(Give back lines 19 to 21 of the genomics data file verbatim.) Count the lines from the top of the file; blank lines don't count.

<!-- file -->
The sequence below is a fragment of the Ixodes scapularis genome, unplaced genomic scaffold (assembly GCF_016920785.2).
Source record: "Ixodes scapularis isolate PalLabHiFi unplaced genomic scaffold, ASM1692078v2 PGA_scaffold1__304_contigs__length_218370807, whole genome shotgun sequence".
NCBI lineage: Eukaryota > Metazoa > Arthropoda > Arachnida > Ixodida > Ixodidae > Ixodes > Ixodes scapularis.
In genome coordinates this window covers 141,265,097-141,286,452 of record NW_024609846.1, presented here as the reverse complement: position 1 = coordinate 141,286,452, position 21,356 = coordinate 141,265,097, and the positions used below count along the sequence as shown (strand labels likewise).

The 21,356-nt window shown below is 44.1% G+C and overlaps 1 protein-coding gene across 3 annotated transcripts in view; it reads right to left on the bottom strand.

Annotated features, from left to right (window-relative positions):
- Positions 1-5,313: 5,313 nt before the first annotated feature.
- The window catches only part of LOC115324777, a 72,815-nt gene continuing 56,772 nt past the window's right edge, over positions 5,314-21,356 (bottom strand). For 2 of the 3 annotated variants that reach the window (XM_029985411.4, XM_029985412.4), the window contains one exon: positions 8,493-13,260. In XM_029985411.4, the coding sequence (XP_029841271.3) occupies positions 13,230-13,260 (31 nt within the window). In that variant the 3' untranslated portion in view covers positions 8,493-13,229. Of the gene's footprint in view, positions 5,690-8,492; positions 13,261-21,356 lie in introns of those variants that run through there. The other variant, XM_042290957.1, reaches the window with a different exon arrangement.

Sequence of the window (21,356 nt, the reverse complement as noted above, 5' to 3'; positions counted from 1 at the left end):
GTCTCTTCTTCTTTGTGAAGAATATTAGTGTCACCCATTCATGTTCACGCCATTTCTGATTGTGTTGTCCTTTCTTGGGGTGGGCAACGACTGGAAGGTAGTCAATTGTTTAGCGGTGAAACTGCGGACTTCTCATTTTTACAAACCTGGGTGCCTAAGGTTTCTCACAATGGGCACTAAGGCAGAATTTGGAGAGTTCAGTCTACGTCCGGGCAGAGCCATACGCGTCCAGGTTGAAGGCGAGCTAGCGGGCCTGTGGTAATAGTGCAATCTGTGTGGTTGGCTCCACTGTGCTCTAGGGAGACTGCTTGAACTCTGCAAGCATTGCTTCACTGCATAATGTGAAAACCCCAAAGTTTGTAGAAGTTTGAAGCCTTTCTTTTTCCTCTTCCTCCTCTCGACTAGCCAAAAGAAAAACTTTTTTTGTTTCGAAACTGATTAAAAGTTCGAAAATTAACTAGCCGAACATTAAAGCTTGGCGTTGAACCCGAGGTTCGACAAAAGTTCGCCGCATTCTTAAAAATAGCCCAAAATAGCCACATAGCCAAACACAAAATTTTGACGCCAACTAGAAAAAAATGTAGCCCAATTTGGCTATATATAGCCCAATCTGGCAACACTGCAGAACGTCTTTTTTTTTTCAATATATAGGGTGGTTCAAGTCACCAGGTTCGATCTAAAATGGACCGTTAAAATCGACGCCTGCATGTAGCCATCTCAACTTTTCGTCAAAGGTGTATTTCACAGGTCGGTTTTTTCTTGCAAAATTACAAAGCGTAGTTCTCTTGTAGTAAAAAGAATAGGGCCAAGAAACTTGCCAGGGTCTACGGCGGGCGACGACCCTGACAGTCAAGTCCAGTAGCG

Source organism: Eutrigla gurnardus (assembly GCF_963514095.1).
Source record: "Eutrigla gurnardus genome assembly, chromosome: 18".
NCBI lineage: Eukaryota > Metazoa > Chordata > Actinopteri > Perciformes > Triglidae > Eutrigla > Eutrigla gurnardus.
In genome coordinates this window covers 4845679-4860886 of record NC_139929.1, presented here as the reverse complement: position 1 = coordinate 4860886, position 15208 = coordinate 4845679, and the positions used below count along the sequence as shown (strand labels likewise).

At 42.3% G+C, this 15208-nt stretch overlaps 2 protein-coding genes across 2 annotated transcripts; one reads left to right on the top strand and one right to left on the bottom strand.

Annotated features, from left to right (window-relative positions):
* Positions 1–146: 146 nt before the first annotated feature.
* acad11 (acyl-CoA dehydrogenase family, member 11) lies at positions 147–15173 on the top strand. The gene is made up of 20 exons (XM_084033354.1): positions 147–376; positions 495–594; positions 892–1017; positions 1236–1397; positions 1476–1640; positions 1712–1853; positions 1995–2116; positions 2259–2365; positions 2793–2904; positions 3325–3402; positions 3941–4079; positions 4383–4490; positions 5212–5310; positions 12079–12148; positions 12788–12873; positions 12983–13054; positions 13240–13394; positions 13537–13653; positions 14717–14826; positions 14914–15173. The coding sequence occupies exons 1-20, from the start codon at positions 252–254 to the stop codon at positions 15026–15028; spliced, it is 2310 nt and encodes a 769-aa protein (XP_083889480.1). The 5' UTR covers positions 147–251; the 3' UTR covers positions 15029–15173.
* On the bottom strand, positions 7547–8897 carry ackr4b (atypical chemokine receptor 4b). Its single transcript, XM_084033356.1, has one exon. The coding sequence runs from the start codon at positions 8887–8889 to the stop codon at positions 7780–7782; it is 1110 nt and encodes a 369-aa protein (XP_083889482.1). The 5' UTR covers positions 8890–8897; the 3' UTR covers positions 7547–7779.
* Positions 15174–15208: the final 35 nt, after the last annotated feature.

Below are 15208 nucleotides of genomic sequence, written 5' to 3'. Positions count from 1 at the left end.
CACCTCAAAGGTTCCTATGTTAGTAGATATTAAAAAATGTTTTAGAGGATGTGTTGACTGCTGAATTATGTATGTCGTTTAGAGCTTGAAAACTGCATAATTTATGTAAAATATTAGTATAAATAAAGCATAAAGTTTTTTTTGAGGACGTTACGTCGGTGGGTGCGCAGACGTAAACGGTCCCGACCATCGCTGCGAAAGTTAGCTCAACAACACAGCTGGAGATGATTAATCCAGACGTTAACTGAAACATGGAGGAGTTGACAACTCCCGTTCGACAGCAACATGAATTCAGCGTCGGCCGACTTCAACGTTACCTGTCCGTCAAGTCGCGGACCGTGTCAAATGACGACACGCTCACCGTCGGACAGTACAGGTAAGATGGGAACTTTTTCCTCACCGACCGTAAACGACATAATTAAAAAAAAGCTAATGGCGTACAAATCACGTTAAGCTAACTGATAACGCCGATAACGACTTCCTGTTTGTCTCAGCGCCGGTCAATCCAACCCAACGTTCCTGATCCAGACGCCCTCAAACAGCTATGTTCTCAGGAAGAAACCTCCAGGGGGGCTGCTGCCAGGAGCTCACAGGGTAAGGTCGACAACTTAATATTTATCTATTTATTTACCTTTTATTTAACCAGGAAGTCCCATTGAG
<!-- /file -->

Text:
* On the bottom strand, positions 7547–8897 carry ackr4b (atypical chemokine receptor 4b). Its single transcript, XM_084033356.1, has one exon. The coding sequence runs from the start codon at positions 8887–8889 to the stop codon at positions 7780–7782; it is 1110 nt and encodes a 369-aa protein (XP_083889482.1). The 5' UTR covers positions 8890–8897; the 3' UTR covers positions 7547–7779.
* Positions 15174–15208: the final 35 nt, after the last annotated feature.

Below are 15208 nucleotides of genomic sequence, written 5' to 3'. Positions count from 1 at the left end.